receptor Receptors are proteins on the phone surface or inside the phone. They tie the body\'s own particular substance courier chemicals Convert the coupling occasion to a flag that the phone can perceive and react to flagSlide 14
"Bolt & Key" Interaction between a receptor and its flag particle ( ligand) resembles "bolt & key". Consummate fit relies on upon correct 3D shape and size of both atoms.Slide 15
medicate receptor Receptors Drugs additionally convey data to cells by fitting into a similar receptor atoms. The medication picks the bolt and triggers a reaction by the cell .Slide 16
Cannabinoid receptor Where? Surface of mind cells and cells of stomach related framework and resistant framework What for? Ordinary cerebrum work and sound hunger So what? THC picks the bolt.Slide 17
Agonists and Antagonists Agonist: a medication that fits into a receptor and actuates a reaction e.g., morphine, nicotine Antagonist: a medication that fits into a receptor however obstructs the receptor and does not enact a reaction. ??? new against stoutness medicate: opponent to cannabinoid receptorSlide 18
Content of today\'s address How would we be able to classify drugs? How do drugs bring about their belongings? Particular receptors: bolt & key Non-particular impacts PharmacokineticsSlide 19
Non-particular impacts Acidic or basic properties Surfactant properties (amphotericin) Osmotic properties (intestinal medicines, diuretics) Interactions with film lipids (soporifics)Slide 20
Side-impacts and different impacts Not the "needed" impact e.g. headache medicine causes gastric ulcer Diphenhydramine has a helpful symptomSlide 21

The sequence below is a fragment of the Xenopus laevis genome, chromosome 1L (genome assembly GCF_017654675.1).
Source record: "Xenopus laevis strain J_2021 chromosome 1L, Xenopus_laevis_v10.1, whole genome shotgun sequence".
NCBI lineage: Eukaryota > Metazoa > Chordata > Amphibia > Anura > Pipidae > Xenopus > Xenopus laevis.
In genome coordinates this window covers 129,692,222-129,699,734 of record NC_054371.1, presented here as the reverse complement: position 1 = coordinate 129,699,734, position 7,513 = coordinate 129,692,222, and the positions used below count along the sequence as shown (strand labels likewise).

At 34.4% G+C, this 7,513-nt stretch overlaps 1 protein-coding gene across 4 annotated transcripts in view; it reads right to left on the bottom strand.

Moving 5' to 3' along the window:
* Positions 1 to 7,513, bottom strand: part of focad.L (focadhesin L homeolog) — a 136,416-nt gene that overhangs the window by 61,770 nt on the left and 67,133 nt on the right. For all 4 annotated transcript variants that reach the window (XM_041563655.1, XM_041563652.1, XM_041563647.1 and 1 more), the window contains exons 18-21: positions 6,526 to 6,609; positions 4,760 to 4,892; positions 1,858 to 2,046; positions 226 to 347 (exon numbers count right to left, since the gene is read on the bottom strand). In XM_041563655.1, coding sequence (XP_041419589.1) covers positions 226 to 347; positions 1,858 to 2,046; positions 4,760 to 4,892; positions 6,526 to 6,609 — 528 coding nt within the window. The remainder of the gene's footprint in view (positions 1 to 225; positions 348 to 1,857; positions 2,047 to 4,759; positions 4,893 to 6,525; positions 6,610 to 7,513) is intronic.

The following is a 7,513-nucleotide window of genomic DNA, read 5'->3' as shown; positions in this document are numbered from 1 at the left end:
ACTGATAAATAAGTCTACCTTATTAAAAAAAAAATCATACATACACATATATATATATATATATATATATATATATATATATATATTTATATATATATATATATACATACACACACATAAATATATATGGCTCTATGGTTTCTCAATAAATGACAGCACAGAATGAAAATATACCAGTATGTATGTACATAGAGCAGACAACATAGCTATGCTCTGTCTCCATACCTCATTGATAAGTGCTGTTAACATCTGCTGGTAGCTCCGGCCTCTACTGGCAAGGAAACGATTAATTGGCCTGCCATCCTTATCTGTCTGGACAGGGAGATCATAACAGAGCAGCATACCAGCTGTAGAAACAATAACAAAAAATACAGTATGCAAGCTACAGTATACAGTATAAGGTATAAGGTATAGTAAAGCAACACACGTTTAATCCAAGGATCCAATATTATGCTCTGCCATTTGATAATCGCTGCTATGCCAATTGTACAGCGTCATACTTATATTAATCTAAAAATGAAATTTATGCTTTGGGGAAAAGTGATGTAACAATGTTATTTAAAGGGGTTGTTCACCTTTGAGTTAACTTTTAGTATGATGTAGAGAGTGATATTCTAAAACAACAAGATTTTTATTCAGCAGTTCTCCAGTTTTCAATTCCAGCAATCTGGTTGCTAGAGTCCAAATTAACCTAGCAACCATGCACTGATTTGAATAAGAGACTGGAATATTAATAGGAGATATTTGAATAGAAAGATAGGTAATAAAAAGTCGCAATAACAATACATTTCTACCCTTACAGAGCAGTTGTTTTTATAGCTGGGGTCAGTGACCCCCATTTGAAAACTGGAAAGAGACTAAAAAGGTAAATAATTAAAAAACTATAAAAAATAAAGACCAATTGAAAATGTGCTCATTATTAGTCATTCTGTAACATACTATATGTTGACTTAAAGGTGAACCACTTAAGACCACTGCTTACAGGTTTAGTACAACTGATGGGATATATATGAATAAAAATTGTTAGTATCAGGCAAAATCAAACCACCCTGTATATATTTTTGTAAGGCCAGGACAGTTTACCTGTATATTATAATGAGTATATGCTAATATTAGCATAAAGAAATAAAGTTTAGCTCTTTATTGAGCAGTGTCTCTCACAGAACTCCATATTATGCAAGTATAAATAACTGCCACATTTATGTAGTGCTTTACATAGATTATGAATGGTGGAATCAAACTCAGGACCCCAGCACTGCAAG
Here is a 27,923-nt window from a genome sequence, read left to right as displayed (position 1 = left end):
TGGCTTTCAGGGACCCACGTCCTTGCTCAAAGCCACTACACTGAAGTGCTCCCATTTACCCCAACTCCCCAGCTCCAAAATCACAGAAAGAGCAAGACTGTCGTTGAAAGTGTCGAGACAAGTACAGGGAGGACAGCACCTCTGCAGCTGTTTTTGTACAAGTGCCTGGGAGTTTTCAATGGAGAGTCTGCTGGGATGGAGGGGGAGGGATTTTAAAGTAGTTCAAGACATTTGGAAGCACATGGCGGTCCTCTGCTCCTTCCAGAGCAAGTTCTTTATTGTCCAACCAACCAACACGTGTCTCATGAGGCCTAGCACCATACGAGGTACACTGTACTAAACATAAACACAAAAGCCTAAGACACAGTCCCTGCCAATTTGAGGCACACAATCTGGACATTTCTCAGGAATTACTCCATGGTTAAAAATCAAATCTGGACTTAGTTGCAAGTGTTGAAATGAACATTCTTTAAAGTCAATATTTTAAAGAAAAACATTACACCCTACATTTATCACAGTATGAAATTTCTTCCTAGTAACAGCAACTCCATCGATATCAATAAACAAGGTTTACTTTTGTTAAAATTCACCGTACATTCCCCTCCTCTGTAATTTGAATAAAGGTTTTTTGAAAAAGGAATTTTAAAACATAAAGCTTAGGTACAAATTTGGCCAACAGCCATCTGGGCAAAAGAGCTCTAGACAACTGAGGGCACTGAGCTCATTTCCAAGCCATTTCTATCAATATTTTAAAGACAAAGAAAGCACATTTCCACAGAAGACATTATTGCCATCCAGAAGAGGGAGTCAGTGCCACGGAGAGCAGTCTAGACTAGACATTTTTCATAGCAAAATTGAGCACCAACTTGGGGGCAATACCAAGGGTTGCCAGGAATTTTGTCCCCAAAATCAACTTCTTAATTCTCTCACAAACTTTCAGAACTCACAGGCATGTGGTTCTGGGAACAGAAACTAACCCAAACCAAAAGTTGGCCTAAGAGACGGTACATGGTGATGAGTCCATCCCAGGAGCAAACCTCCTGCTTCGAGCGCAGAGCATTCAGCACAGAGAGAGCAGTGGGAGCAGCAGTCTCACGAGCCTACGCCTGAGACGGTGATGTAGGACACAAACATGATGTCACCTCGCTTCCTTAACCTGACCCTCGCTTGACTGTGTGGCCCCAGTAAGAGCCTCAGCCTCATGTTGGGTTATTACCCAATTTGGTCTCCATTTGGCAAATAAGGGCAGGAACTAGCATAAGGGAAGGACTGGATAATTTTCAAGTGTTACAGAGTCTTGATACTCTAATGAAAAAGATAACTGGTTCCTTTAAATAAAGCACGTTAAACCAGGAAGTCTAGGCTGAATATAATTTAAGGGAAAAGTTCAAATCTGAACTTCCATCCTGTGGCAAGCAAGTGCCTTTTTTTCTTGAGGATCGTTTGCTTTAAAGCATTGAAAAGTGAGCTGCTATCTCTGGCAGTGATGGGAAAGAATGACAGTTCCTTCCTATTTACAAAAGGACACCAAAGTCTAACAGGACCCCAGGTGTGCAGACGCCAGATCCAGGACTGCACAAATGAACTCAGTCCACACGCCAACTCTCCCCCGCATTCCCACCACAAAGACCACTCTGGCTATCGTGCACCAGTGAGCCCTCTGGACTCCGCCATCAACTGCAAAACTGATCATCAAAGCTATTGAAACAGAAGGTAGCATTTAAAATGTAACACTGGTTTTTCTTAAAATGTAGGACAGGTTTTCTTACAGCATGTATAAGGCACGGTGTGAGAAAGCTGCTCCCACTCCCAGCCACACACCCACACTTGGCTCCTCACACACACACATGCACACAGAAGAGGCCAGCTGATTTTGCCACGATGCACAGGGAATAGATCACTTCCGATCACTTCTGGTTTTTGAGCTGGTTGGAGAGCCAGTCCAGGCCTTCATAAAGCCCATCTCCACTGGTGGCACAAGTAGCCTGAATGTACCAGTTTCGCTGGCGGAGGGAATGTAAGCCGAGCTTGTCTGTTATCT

Side-impacts and different impacts Hypersensitivity/sensitivity: overstated antagonistic response to medicate Toxic impacts e.g., Thalidomide: teratogenic Tolerance: expanding sums are expected to create a similar impactSlide 22
Content of today\'s address How would we be able to classify drugs? How do drugs bring about their belongings? Particular receptors: bolt & key Non-particular impacts PharmacokineticsSlide 23
Pharmacokinetics How the body manages the medication We have to consider: Dose Route of Administration Absorption and dispersion Metabolism and dischargeSlide 24
Dose: measure of medication taken at any one time Aim is to give the patient a dosage of medication that accomplishes the coveted impact without creating unsafe symptoms Therapeutic Index (TI) is the proportion of the restorative measurement to the poisonous measurement E.g\'s. of medications with low TI incorporate digoxin, lithium and methotrexateSlide 25